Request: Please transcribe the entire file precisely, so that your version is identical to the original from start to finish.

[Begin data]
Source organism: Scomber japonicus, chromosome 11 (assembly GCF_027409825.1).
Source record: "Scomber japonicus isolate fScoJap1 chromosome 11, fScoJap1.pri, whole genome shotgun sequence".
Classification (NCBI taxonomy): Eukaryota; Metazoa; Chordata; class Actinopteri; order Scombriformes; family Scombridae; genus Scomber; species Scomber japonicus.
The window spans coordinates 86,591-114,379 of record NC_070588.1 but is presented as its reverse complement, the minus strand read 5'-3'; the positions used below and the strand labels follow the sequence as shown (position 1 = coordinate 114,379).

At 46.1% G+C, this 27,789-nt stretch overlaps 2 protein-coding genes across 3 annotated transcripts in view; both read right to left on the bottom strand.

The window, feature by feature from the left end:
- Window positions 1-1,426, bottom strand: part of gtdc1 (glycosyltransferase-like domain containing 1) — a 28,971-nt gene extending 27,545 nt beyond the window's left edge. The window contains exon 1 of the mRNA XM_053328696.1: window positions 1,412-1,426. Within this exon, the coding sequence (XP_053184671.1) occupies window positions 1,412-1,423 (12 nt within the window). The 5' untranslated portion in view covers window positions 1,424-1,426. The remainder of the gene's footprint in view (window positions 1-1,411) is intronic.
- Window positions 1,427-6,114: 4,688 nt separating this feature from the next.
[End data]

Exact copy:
Source organism: Scomber japonicus, chromosome 11 (assembly GCF_027409825.1).
Source record: "Scomber japonicus isolate fScoJap1 chromosome 11, fScoJap1.pri, whole genome shotgun sequence".
Classification (NCBI taxonomy): Eukaryota; Metazoa; Chordata; class Actinopteri; order Scombriformes; family Scombridae; genus Scomber; species Scomber japonicus.
The window spans coordinates 86,591-114,379 of record NC_070588.1 but is presented as its reverse complement, the minus strand read 5'-3'; the positions used below and the strand labels follow the sequence as shown (position 1 = coordinate 114,379).

At 46.1% G+C, this 27,789-nt stretch overlaps 2 protein-coding genes across 3 annotated transcripts in view; both read right to left on the bottom strand.

The window, feature by feature from the left end:
- Window positions 1-1,426, bottom strand: part of gtdc1 (glycosyltransferase-like domain containing 1) — a 28,971-nt gene extending 27,545 nt beyond the window's left edge. The window contains exon 1 of the mRNA XM_053328696.1: window positions 1,412-1,426. Within this exon, the coding sequence (XP_053184671.1) occupies window positions 1,412-1,423 (12 nt within the window). The 5' untranslated portion in view covers window positions 1,424-1,426. The remainder of the gene's footprint in view (window positions 1-1,411) is intronic.
- Window positions 1,427-6,114: 4,688 nt separating this feature from the next.